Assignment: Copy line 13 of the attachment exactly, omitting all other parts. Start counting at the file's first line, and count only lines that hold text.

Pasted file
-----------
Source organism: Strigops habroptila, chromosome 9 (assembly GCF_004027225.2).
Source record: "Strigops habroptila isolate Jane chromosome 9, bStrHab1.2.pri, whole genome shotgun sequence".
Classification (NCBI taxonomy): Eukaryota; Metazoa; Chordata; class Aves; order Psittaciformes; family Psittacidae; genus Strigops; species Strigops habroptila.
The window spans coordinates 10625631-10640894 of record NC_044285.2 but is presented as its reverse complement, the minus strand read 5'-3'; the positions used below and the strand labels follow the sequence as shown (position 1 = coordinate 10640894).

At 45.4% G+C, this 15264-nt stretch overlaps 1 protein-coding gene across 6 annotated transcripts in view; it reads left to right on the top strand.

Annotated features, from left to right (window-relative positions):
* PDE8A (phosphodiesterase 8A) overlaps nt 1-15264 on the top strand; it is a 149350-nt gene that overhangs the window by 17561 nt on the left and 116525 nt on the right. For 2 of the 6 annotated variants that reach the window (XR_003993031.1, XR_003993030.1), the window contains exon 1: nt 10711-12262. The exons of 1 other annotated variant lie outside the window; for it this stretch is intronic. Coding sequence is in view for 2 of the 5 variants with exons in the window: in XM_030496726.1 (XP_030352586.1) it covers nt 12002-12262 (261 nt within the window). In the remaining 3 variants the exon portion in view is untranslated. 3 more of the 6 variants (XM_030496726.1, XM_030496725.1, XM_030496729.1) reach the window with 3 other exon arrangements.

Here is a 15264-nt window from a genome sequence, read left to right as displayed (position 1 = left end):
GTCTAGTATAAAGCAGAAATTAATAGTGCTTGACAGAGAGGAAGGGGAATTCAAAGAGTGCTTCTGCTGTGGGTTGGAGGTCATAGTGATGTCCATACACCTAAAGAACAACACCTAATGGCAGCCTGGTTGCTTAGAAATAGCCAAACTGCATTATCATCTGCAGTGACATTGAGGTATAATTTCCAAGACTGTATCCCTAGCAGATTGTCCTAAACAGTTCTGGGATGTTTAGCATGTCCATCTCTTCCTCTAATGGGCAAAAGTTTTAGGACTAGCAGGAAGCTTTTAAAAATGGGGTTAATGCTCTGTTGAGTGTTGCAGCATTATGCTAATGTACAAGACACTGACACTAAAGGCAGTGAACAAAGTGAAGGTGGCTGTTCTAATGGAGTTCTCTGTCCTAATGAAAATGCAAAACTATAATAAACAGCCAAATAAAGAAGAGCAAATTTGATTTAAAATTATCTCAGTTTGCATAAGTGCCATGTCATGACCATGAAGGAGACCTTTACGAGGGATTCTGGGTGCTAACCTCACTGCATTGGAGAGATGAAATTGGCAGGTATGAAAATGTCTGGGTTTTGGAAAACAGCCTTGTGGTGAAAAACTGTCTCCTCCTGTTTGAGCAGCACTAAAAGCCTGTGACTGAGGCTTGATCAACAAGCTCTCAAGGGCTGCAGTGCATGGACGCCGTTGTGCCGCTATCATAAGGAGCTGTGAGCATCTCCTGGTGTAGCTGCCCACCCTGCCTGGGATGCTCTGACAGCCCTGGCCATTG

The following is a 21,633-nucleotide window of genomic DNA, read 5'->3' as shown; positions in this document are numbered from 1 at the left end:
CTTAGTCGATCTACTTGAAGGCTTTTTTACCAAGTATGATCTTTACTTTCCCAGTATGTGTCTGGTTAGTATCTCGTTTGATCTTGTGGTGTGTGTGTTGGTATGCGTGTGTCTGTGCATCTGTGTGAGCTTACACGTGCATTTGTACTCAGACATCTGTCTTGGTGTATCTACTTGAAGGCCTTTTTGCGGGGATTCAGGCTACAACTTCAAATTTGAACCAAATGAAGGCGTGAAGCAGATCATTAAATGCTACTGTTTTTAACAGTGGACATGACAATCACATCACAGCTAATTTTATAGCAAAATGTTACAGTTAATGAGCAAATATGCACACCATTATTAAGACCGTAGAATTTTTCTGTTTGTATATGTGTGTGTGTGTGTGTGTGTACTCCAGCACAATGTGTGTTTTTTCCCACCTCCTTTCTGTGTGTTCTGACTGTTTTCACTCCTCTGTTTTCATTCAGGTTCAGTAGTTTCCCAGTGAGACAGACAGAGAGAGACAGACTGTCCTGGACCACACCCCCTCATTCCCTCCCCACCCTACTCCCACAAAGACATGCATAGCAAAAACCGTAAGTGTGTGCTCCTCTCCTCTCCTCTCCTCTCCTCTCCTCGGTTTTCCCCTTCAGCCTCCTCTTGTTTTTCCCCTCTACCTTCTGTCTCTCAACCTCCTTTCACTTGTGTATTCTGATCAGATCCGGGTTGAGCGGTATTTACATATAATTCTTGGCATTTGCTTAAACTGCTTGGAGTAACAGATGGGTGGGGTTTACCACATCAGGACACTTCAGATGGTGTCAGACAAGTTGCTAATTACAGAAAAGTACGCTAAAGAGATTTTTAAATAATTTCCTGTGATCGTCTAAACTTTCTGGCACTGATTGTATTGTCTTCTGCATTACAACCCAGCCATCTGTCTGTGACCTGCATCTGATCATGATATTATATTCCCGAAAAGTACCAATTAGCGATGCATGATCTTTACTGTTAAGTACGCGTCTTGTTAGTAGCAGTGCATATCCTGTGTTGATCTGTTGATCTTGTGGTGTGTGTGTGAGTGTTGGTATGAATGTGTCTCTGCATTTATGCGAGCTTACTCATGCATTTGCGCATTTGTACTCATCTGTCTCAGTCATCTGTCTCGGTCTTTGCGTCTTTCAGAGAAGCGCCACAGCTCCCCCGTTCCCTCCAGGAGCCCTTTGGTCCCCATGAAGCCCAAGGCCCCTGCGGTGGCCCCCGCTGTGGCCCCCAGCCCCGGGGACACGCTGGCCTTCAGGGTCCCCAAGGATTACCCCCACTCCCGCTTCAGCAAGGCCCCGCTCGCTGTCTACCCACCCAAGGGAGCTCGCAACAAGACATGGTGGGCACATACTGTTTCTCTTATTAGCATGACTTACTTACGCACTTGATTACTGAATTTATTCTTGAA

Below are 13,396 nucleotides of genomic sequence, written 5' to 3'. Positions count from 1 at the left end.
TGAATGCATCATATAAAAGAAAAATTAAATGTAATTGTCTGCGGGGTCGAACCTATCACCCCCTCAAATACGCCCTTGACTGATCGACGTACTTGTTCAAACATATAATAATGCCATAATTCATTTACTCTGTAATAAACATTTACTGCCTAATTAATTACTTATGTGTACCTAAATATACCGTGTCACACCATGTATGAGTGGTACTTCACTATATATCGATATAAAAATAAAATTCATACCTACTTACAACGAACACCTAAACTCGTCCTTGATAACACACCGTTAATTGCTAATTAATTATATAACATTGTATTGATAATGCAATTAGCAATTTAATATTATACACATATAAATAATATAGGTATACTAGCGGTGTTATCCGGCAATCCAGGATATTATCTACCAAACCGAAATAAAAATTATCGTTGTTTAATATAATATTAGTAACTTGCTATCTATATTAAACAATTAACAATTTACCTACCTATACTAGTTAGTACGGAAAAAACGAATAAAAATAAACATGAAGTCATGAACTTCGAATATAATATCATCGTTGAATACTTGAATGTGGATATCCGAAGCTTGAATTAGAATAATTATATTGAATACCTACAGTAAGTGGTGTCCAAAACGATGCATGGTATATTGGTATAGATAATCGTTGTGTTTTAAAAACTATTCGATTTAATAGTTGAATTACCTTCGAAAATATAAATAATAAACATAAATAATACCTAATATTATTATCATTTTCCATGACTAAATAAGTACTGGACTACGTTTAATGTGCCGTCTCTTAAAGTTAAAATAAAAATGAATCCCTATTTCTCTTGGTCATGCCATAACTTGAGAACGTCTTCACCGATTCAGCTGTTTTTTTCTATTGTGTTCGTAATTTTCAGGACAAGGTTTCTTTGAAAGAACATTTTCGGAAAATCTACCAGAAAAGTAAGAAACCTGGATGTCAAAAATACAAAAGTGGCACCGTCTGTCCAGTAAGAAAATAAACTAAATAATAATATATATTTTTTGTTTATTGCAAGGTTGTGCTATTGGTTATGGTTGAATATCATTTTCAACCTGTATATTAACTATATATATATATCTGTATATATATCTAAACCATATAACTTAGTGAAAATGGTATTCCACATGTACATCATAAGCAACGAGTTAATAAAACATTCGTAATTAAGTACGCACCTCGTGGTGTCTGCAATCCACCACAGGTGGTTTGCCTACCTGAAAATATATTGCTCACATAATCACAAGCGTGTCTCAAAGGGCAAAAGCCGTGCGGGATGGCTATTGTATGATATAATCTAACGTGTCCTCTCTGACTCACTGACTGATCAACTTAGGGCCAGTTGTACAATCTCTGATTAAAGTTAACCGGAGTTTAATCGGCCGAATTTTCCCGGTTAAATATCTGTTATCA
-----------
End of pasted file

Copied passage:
TGAATGCATCATATAAAAGAAAAATTAAATGTAATTGTCTGCGGGGTCGAACCTATCACCCCCTCAAATACGCCCTTGACTGATCGACGTACTTGTTCAAACATATAATAATGCCATAATTCATTTACTCTGTAATAAACATTTACTGCCTAATTAATTACTTATGTGTACCTAAATATACCGTGTCACACCATGTATGAGTGGTACTTCACTATATATCGATATAAAAATAAAATTCATACCTACTTACAACGAACACCTAAACTCGTCCTTGATAACACACCGTTAATTGCTAATTAATTATATAACATTGTATTGATAATGCAATTAGCAATTTAATATTATACACATATAAATAATATAGGTATACTAGCGGTGTTATCCGGCAATCCAGGATATTATCTACCAAACCGAAATAAAAATTATCGTTGTTTAATATAATATTAGTAACTTGCTATCTATATTAAACAATTAACAATTTACCTACCTATACTAGTTAGTACGGAAAAAACGAATAAAAATAAACATGAAGTCATGAACTTCGAATATAATATCATCGTTGAATACTTGAATGTGGATATCCGAAGCTTGAATTAGAATAATTATATTGAATACCTACAGTAAGTGGTGTCCAAAACGATGCATGGTATATTGGTATAGATAATCGTTGTGTTTTAAAAACTATTCGATTTAATAGTTGAATTACCTTCGAAAATATAAATAATAAACATAAATAATACCTAATATTATTATCATTTTCCATGACTAAATAAGTACTGGACTACGTTTAATGTGCCGTCTCTTAAAGTTAAAATAAAAATGAATCCCTATTTCTCTTGGTCATGCCATAACTTGAGAACGTCTTCACCGATTCAGCTGTTTTTTTCTATTGTGTTCGTAATTTTCAGGACAAGGTTTCTTTGAAAGAACATTTTCGGAAAATCTACCAGAAAAGTAAGAAACCTGGATGTCAAAAATACAAAAGTGGCACCGTCTGTCCAGTAAGAAAATAAACTAAATAATAATATATATTTTTTGTTTATTGCAAGGTTGTGCTATTGGTTATGGTTGAATATCATTTTCAACCTGTATATTAACTATATATATATATCTGTATATATATCTAAACCATATAACTTAGTGAAAATGGTATTCCACATGTACATCATAAGCAACGAGTTAATAAAACATTCGTAATTAAGTACGCACCTCGTGGTGTCTGCAATCCACCACAGGTGGTTTGCCTACCTGAAAATATATTGCTCACATAATCACAAGCGTGTCTCAAAGGGCAAAAGCCGTGCGGGATGGCTATTGTATGATATAATCTAACGTGTCCTCTCTGACTCACTGACTGATCAACTTAGGGCCAGTTGTACAATCTCTGATTAAAGTTAACCGGAGTTTAATCGGCCGAATTTTCCCGGTTAAATATCTGTTATCA